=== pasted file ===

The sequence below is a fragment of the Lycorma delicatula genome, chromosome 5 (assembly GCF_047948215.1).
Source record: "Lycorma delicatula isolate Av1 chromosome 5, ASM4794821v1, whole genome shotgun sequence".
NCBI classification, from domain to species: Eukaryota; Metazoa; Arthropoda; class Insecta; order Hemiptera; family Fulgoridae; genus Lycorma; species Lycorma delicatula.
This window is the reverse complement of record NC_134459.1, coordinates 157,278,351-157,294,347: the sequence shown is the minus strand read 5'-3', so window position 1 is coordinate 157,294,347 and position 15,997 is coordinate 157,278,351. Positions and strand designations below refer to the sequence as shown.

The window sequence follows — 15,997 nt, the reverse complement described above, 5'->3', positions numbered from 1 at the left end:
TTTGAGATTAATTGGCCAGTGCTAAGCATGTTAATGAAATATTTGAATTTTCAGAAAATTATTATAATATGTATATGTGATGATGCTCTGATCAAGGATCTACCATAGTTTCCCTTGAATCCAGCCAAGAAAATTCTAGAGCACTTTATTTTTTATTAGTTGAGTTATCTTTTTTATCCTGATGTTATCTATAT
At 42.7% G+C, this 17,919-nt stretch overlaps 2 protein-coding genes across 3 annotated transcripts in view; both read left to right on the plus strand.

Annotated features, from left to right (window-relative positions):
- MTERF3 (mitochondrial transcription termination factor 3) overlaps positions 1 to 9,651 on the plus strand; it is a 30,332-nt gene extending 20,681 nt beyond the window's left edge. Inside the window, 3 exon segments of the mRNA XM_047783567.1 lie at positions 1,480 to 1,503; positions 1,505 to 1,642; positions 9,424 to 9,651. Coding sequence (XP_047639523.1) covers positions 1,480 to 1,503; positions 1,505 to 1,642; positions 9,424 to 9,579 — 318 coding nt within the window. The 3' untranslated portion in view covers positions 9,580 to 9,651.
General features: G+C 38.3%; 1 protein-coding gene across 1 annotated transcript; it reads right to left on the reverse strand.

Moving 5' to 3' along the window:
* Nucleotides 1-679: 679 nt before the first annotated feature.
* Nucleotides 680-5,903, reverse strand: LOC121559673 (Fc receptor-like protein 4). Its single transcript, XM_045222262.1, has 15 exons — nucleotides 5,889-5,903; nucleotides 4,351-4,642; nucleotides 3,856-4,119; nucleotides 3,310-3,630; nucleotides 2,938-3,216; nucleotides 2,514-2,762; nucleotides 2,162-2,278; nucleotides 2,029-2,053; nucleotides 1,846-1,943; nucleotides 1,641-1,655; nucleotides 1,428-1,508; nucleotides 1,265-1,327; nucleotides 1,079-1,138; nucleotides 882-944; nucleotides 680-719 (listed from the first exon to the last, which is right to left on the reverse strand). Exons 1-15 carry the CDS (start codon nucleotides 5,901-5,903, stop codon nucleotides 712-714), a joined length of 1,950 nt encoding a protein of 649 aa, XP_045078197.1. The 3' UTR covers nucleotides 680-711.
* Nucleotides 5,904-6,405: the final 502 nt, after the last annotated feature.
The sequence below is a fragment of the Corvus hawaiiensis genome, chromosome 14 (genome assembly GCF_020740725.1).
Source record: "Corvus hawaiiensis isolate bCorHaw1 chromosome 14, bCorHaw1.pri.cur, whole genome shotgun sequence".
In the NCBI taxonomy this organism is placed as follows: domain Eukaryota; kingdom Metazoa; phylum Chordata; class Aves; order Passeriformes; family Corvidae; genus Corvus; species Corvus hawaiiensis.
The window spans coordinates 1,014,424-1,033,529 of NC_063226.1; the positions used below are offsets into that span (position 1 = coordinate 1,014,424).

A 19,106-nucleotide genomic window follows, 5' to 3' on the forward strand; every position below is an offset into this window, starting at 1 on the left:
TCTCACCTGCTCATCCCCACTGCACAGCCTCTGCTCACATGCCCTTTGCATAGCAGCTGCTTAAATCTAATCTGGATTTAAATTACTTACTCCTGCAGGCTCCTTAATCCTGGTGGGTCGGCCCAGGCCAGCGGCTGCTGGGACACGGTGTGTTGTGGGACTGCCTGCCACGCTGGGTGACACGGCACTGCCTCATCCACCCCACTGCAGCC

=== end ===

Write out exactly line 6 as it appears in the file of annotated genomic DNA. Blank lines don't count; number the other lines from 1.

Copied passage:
TTTGAGATTAATTGGCCAGTGCTAAGCATGTTAATGAAATATTTGAATTTTCAGAAAATTATTATAATATGTATATGTGATGATGCTCTGATCAAGGATCTACCATAGTTTCCCTTGAATCCAGCCAAGAAAATTCTAGAGCACTTTATTTTTTATTAGTTGAGTTATCTTTTTTATCCTGATGTTATCTATAT